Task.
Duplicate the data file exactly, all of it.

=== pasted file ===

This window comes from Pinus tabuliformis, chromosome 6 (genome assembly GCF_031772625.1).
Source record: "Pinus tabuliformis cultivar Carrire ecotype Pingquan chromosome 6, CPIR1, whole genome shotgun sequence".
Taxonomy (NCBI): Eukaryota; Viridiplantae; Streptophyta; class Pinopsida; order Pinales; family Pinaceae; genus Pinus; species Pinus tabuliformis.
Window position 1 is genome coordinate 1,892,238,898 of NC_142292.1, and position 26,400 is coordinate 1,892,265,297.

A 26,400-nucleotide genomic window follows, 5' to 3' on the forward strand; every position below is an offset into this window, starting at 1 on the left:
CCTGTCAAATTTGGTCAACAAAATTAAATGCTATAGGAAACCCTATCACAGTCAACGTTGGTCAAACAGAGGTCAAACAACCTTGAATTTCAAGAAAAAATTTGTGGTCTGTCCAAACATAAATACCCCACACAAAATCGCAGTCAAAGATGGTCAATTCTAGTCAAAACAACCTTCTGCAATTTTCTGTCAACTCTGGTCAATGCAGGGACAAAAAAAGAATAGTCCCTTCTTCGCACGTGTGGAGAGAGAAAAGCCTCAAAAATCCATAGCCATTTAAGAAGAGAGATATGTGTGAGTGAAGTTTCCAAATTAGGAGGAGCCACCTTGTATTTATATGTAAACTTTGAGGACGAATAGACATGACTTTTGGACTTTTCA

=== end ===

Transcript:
This window comes from Pinus tabuliformis, chromosome 6 (genome assembly GCF_031772625.1).
Source record: "Pinus tabuliformis cultivar Carrire ecotype Pingquan chromosome 6, CPIR1, whole genome shotgun sequence".
Taxonomy (NCBI): Eukaryota; Viridiplantae; Streptophyta; class Pinopsida; order Pinales; family Pinaceae; genus Pinus; species Pinus tabuliformis.
Window position 1 is genome coordinate 1,892,238,898 of NC_142292.1, and position 26,400 is coordinate 1,892,265,297.

A 26,400-nucleotide genomic window follows, 5' to 3' on the forward strand; every position below is an offset into this window, starting at 1 on the left:
CCTGTCAAATTTGGTCAACAAAATTAAATGCTATAGGAAACCCTATCACAGTCAACGTTGGTCAAACAGAGGTCAAACAACCTTGAATTTCAAGAAAAAATTTGTGGTCTGTCCAAACATAAATACCCCACACAAAATCGCAGTCAAAGATGGTCAATTCTAGTCAAAACAACCTTCTGCAATTTTCTGTCAACTCTGGTCAATGCAGGGACAAAAAAAGAATAGTCCCTTCTTCGCACGTGTGGAGAGAGAAAAGCCTCAAAAATCCATAGCCATTTAAGAAGAGAGATATGTGTGAGTGAAGTTTCCAAATTAGGAGGAGCCACCTTGTATTTATATGTAAACTTTGAGGACGAATAGACATGACTTTTGGACTTTTCA